When Winning Isn’t Enough: The Tampa Bay Rays Attendance Problem

When Winning Isn’t Enough: The Tampa Bay Rays Attendance Problem

Apr 21 • Featured Blogs, MLB • 6134 Views • No Comments

“If you build it, he will come”, is the famous line from Kevin Costner’s character in the classic baseball film Field of Dreams.  The message implies, that by simply building a field, or a stadium, it is enough to attract a team or fans.  Perhaps in the case of many professional sports teams, the case or theory is “if you win, they will come”, referring to attendance or fans.  If it were only that easy.  The Tampa Bay Rays have tried it all to get fans in the park, by being terrible for a number of years and being one of the best teams in baseball for a number of years, and yet, all that show up to Tropicana Field are crickets.

The Tampa Bay Rays have been one of the best teams in baseball over the past six seasons, having made the post-season in four of those, on the back of five 90-win seasons.  Over that same stretch, they had one trip to the World Series in 2008.  This is a team that features two bona fide superstars in Cy Young winner David Price and All Star Third Baseman Evan Longoria, along with one of the most visible charismatic managers in the game – Joe Maddon.  There are plenty of reasons to cheer for this team.  So, how is this a team that has ranked last two years in a row in franchise value according to Forbes?

In 2013, the Rays averaged 18,645 fans per game in a facility that has the capacity to hold 36, 973.  For arguments sake, they’re running at 50% capacity and one key word in my previous sentence holds the key to about 75% of their problems – facility.  Tropicana Field was built in 1990, eight years before the Devil Rays (at the time) came to town.  It was built with a non-retractable roof.  Non-retractable.  In the sun shine state.  Sun shine state.  Non-retractable.  Duh.  Aside from that obvious miscue, there are two bigger issues related to the stadium that hurt attendance.  First, the park is NOT IN TAMPA BAY!  It’s actually 25 miles away!  To further compound the distance issue is that there is no reliable public transit option to get fans to and from the park.  Having no transportation to a professional sports stadium is idiotic.

So, we’ve got an old, ugly stadium that is outside of the city it’s named for, and it is hard to get to it.  That’s bad, but a new stadium could always be made, even though the lease they’re on, in theory has them there until 2027.  So poof, we waved a magic wand and built a shiny new park – still one problem that won’t fix.  Demographics.  Dear residents of Florida – you are old.  And actually, most of you aren’t even from Florida, and even fewer of you are Rays fans.  Yes, the problem that a new stadium can’t fix is that the population base in Florida is a high percentage of transplants, often otherwise referred to as snow birds.  These are Blue Jays fans, Red Sox fans, Yankees fans, and Orioles fans among others.  To compound the demographic issues this is a young team with a lot of young marketing themes.  The lowest ticket prices in the league can’t even get the local pensioners out to the park.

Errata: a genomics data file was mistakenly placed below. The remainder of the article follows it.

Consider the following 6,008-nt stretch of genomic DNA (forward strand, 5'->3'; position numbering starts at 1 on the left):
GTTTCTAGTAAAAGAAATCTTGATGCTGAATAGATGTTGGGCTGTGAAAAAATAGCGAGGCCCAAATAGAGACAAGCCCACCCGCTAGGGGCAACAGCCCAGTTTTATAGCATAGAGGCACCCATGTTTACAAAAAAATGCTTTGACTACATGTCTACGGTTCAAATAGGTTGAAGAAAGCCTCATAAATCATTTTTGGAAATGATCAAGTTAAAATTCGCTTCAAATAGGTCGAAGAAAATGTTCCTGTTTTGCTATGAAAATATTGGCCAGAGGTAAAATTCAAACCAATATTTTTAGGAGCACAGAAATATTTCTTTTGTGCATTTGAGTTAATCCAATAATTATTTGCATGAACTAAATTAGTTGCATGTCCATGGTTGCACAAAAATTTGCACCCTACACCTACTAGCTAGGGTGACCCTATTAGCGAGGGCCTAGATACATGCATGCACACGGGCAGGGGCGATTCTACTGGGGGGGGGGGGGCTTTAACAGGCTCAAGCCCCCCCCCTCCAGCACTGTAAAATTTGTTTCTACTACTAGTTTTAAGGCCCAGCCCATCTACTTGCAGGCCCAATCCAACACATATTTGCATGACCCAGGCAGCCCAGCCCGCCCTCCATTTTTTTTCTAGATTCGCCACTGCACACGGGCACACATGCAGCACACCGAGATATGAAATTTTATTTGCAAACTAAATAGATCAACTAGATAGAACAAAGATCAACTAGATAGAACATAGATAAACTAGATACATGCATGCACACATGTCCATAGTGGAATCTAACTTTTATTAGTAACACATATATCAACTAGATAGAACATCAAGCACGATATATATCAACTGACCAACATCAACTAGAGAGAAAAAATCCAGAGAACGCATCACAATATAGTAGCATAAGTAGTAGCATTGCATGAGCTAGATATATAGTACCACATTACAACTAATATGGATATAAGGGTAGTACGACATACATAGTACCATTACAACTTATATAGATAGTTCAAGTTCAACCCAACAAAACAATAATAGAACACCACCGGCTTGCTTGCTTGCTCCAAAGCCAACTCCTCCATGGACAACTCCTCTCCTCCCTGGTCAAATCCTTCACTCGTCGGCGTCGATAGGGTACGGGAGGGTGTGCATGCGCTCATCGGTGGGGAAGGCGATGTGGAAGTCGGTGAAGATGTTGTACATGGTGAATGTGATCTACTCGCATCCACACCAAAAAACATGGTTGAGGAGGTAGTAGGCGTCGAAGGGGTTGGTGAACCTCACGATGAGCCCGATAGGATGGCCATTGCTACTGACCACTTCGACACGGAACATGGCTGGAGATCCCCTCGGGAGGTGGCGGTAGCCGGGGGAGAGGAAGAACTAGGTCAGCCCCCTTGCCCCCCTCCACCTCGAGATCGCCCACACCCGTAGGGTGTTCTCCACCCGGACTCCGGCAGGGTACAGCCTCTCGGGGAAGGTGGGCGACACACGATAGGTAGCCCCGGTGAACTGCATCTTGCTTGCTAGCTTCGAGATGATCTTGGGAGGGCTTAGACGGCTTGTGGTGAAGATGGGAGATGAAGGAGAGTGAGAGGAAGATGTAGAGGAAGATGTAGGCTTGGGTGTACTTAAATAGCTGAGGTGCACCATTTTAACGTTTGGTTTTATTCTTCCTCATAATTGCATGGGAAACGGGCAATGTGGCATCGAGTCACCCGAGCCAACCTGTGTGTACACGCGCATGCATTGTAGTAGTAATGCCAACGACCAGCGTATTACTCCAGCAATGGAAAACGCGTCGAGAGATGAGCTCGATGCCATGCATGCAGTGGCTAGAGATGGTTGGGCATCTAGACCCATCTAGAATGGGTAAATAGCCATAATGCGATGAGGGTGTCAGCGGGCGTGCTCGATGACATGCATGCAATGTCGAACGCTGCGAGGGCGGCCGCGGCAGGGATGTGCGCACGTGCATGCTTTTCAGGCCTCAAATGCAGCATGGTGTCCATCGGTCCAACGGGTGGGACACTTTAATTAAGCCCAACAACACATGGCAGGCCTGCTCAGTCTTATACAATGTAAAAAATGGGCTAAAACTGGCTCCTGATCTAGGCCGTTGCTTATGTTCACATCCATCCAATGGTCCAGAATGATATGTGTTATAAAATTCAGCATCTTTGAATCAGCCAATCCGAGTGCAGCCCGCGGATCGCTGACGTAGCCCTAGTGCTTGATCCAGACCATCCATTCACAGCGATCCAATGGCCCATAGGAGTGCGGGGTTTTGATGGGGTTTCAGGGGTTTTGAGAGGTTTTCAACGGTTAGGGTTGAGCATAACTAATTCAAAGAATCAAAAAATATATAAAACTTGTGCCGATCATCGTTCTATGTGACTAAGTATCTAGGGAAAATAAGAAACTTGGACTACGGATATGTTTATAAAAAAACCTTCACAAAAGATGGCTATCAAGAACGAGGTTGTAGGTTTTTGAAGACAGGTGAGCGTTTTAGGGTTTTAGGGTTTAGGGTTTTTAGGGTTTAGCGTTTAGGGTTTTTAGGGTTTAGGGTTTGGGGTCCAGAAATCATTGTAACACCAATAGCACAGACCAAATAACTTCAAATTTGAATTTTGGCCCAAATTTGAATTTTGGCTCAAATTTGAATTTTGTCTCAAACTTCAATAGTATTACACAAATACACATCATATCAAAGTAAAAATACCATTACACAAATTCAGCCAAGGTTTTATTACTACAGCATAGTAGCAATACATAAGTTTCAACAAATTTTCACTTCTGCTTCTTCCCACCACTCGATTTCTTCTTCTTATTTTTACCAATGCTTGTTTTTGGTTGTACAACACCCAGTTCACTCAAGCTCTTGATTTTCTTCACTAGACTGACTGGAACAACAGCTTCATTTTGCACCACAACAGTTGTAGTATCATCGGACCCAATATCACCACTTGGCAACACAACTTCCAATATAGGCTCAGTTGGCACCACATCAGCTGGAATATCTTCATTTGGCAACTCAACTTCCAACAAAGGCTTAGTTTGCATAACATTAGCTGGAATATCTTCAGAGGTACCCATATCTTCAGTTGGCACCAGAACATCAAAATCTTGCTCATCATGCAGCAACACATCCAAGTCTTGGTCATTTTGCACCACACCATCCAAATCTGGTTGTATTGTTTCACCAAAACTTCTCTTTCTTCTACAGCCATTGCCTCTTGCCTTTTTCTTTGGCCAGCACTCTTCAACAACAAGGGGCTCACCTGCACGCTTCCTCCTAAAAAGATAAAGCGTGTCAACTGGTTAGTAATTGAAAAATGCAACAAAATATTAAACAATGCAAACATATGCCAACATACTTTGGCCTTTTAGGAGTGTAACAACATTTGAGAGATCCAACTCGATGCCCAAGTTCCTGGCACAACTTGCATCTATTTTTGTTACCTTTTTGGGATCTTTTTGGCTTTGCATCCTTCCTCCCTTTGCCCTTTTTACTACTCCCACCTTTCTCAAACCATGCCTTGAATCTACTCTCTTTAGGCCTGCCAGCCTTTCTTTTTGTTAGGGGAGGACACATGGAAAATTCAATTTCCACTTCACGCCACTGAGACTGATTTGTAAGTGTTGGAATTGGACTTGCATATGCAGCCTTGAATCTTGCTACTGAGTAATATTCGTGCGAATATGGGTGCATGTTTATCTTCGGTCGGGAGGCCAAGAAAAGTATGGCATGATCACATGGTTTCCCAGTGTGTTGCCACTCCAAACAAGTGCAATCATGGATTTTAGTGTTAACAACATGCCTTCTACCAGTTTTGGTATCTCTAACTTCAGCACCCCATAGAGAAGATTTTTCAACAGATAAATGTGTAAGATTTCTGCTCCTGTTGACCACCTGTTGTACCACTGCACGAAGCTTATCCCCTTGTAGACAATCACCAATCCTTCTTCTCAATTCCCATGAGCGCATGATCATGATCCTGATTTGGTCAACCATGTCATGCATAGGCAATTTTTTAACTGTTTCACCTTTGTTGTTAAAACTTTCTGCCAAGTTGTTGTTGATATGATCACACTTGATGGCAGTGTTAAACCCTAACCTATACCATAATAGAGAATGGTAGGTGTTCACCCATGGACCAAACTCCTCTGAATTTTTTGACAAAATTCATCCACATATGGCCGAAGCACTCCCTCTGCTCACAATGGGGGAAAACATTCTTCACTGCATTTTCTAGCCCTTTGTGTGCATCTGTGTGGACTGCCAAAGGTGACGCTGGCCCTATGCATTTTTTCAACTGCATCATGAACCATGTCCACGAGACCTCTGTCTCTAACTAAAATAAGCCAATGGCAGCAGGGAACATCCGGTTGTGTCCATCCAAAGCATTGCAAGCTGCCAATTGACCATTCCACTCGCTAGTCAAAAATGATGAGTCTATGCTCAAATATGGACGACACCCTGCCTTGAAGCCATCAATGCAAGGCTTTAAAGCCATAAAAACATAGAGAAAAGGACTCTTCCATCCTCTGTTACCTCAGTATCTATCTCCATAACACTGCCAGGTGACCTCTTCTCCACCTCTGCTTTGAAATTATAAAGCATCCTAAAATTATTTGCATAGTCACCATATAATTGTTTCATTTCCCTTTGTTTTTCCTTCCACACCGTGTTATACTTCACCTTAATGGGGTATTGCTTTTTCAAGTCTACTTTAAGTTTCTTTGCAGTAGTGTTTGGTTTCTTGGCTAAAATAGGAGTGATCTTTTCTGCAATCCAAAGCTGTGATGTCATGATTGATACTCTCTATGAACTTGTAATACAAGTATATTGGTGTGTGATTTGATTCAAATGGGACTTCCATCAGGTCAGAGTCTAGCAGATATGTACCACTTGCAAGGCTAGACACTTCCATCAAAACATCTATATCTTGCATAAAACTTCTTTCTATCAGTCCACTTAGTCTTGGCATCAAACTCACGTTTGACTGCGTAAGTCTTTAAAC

I thought a lot about this after the Montreal series and reminiscing about the trials that surrounded that move and the urge to have a team back in a city that would love and support a major league baseball team.  It brought me to the ‘Tampa Bay Problem’ and whether or not the Rays could be saved, or if they should be moved.  At the end of the day, it’s a business decision, not an attendance decision and by all reports, owner Stuart Sternberg is not losing money  even though there are conflicting reports on their bottom line.

I don’t think we can fix the problem here in Florida.  The Miami Marlins have struggled for many years as well.  I think the on field product is great and that will remain the same regardless of where they play.  I think as baseball fans in general we can be frustrated that no one is watching them in person, but all we can do is that, be frustrated, because until anything dramatic happens, the Rays will remain winning and losing (but mostly winning) baseball games with no one watching in Tampa, or wait, I mean, down the road in St. Petersburg.

Get at me with your solutions to the “Tampa Bay Problem” on Twitter: @simplemanbrook

Photo Credit: ibtimes.com

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